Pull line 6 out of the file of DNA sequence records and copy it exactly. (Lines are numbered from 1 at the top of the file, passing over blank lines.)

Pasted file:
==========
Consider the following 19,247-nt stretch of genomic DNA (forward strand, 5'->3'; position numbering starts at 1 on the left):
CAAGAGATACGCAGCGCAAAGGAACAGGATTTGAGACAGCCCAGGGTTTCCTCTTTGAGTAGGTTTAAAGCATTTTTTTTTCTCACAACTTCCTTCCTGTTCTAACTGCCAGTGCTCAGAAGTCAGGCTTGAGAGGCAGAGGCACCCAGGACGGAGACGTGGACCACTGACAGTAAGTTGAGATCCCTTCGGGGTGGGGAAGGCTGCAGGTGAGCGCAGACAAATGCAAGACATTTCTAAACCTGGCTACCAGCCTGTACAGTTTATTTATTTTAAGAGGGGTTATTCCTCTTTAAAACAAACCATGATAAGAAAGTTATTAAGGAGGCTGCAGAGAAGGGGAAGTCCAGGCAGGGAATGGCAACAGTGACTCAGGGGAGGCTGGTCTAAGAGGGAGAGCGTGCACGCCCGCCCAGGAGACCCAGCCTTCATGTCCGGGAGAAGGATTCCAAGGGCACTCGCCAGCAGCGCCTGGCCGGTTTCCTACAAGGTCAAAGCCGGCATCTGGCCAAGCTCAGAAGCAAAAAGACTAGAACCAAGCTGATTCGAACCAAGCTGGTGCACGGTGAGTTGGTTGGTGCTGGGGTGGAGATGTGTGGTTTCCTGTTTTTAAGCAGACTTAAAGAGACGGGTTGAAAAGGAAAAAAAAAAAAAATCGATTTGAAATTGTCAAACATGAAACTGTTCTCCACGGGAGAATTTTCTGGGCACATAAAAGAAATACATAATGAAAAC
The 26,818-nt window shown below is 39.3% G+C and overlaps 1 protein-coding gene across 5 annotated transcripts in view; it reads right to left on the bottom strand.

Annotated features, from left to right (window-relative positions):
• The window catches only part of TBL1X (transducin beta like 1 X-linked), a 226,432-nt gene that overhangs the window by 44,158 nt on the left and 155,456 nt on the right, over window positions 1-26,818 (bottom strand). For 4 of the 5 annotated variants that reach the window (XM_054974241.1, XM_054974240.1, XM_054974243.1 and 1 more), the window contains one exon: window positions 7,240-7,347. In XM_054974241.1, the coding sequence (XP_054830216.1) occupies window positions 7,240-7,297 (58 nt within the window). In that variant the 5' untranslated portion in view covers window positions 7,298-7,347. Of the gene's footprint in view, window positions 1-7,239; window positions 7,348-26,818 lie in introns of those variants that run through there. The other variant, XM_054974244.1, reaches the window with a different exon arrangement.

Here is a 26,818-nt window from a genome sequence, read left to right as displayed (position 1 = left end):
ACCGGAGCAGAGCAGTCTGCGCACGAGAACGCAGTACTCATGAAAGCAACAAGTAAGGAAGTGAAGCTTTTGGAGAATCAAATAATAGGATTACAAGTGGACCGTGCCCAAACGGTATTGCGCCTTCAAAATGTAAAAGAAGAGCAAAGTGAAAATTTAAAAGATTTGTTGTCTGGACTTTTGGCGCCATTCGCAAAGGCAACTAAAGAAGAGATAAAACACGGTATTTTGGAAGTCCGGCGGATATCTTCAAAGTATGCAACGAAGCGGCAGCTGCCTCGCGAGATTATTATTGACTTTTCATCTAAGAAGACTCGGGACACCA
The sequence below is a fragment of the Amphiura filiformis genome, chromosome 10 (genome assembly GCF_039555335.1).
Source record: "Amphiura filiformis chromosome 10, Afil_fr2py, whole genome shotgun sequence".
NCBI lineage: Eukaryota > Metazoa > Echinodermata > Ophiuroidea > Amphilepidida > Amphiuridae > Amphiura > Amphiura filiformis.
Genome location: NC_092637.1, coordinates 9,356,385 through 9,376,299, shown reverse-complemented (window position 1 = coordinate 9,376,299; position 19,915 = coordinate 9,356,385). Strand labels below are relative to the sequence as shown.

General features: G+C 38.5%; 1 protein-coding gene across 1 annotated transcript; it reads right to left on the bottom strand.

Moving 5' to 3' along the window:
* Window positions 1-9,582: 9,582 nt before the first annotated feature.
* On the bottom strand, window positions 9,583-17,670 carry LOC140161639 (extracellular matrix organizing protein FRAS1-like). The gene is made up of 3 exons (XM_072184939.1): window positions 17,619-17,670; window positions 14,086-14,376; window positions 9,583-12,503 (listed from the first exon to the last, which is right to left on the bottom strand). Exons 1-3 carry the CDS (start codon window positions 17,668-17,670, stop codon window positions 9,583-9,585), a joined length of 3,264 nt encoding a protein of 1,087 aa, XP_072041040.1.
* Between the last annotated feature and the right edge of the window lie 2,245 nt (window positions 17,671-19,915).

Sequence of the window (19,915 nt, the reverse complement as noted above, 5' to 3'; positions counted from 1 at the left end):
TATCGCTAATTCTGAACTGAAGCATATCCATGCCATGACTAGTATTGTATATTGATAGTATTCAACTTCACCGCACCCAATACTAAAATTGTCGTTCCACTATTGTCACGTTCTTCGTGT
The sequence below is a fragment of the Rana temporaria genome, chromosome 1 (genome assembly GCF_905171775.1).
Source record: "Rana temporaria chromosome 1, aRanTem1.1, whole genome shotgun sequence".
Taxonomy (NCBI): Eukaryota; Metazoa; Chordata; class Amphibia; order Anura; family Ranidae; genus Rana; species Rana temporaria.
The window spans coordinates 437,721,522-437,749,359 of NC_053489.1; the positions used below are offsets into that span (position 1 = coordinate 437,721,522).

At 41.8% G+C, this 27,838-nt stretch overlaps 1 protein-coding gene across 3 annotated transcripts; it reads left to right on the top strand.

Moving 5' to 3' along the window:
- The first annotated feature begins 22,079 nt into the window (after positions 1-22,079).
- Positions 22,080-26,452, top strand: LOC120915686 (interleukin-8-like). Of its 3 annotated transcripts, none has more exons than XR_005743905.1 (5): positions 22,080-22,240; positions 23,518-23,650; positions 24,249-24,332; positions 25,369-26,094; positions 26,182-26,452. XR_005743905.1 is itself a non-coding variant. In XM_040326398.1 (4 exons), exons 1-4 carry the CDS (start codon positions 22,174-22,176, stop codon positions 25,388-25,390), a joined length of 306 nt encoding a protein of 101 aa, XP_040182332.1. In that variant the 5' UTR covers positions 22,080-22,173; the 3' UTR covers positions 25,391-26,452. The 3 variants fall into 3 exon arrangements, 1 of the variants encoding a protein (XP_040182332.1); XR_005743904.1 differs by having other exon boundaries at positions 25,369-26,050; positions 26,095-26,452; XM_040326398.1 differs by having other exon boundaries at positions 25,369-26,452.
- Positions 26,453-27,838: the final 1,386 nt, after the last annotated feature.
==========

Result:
Here is a 26,818-nt window from a genome sequence, read left to right as displayed (position 1 = left end):